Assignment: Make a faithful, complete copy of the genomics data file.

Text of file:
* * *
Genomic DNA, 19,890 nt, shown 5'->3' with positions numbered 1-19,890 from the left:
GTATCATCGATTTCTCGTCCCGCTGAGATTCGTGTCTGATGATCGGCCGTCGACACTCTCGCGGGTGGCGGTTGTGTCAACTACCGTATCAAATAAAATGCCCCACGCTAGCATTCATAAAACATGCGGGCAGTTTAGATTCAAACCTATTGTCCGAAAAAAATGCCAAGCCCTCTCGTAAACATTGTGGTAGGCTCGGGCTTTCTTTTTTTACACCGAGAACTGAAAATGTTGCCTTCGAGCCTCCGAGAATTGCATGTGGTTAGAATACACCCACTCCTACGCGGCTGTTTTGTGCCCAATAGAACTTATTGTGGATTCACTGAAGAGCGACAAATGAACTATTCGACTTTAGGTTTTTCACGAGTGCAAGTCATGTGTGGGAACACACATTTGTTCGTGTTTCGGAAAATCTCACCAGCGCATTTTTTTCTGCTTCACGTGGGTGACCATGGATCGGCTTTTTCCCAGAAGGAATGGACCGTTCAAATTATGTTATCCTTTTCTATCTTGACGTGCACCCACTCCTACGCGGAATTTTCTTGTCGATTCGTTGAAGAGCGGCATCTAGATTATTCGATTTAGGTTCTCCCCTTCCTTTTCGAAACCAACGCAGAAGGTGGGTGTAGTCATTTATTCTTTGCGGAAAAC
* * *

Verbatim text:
Genomic DNA, 19,890 nt, shown 5'->3' with positions numbered 1-19,890 from the left:
GTATCATCGATTTCTCGTCCCGCTGAGATTCGTGTCTGATGATCGGCCGTCGACACTCTCGCGGGTGGCGGTTGTGTCAACTACCGTATCAAATAAAATGCCCCACGCTAGCATTCATAAAACATGCGGGCAGTTTAGATTCAAACCTATTGTCCGAAAAAAATGCCAAGCCCTCTCGTAAACATTGTGGTAGGCTCGGGCTTTCTTTTTTTACACCGAGAACTGAAAATGTTGCCTTCGAGCCTCCGAGAATTGCATGTGGTTAGAATACACCCACTCCTACGCGGCTGTTTTGTGCCCAATAGAACTTATTGTGGATTCACTGAAGAGCGACAAATGAACTATTCGACTTTAGGTTTTTCACGAGTGCAAGTCATGTGTGGGAACACACATTTGTTCGTGTTTCGGAAAATCTCACCAGCGCATTTTTTTCTGCTTCACGTGGGTGACCATGGATCGGCTTTTTCCCAGAAGGAATGGACCGTTCAAATTATGTTATCCTTTTCTATCTTGACGTGCACCCACTCCTACGCGGAATTTTCTTGTCGATTCGTTGAAGAGCGGCATCTAGATTATTCGATTTAGGTTCTCCCCTTCCTTTTCGAAACCAACGCAGAAGGTGGGTGTAGTCATTTATTCTTTGCGGAAAAC